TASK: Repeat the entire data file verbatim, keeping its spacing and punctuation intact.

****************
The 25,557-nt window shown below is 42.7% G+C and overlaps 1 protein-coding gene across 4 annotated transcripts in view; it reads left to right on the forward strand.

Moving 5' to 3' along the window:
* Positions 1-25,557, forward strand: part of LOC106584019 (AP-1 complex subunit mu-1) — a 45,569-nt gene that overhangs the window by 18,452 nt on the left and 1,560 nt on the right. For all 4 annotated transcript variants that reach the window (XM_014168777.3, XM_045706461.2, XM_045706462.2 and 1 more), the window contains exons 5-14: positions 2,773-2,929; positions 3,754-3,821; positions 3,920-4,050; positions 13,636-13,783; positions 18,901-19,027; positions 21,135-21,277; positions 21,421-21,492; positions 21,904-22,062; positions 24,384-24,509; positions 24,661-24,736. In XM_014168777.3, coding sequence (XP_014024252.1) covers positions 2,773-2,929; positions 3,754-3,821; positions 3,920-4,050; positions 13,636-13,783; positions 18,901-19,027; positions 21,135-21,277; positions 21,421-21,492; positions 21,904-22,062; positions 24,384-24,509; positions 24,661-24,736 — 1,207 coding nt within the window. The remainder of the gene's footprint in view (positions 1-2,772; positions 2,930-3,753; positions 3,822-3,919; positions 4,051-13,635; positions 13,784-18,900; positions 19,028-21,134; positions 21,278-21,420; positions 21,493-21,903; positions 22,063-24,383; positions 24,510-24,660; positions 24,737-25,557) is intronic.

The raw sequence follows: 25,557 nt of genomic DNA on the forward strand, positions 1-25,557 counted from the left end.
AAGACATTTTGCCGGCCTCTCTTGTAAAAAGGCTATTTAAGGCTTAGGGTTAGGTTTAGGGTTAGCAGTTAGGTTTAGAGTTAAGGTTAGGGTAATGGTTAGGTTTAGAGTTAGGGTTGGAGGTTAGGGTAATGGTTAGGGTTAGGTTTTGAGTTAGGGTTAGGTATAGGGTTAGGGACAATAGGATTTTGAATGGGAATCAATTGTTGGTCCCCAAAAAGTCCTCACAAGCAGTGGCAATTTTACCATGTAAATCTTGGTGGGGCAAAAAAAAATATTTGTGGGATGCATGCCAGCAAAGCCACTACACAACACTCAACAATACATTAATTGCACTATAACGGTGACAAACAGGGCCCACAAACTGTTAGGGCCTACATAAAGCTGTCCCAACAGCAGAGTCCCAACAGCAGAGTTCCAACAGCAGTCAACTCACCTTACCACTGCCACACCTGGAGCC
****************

The 25,557-nt window shown below is 42.7% G+C and overlaps 1 protein-coding gene across 4 annotated transcripts in view; it reads left to right on the forward strand.

Moving 5' to 3' along the window:
* Positions 1-25,557, forward strand: part of LOC106584019 (AP-1 complex subunit mu-1) — a 45,569-nt gene that overhangs the window by 18,452 nt on the left and 1,560 nt on the right. For all 4 annotated transcript variants that reach the window (XM_014168777.3, XM_045706461.2, XM_045706462.2 and 1 more), the window contains exons 5-14: positions 2,773-2,929; positions 3,754-3,821; positions 3,920-4,050; positions 13,636-13,783; positions 18,901-19,027; positions 21,135-21,277; positions 21,421-21,492; positions 21,904-22,062; positions 24,384-24,509; positions 24,661-24,736. In XM_014168777.3, coding sequence (XP_014024252.1) covers positions 2,773-2,929; positions 3,754-3,821; positions 3,920-4,050; positions 13,636-13,783; positions 18,901-19,027; positions 21,135-21,277; positions 21,421-21,492; positions 21,904-22,062; positions 24,384-24,509; positions 24,661-24,736 — 1,207 coding nt within the window. The remainder of the gene's footprint in view (positions 1-2,772; positions 2,930-3,753; positions 3,822-3,919; positions 4,051-13,635; positions 13,784-18,900; positions 19,028-21,134; positions 21,278-21,420; positions 21,493-21,903; positions 22,063-24,383; positions 24,510-24,660; positions 24,737-25,557) is intronic.

The raw sequence follows: 25,557 nt of genomic DNA on the forward strand, positions 1-25,557 counted from the left end.
AAGACATTTTGCCGGCCTCTCTTGTAAAAAGGCTATTTAAGGCTTAGGGTTAGGTTTAGGGTTAGCAGTTAGGTTTAGAGTTAAGGTTAGGGTAATGGTTAGGTTTAGAGTTAGGGTTGGAGGTTAGGGTAATGGTTAGGGTTAGGTTTTGAGTTAGGGTTAGGTATAGGGTTAGGGACAATAGGATTTTGAATGGGAATCAATTGTTGGTCCCCAAAAAGTCCTCACAAGCAGTGGCAATTTTACCATGTAAATCTTGGTGGGGCAAAAAAAAATATTTGTGGGATGCATGCCAGCAAAGCCACTACACAACACTCAACAATACATTAATTGCACTATAACGGTGACAAACAGGGCCCACAAACTGTTAGGGCCTACATAAAGCTGTCCCAACAGCAGAGTCCCAACAGCAGAGTTCCAACAGCAGTCAACTCACCTTACCACTGCCACACCTGGAGCC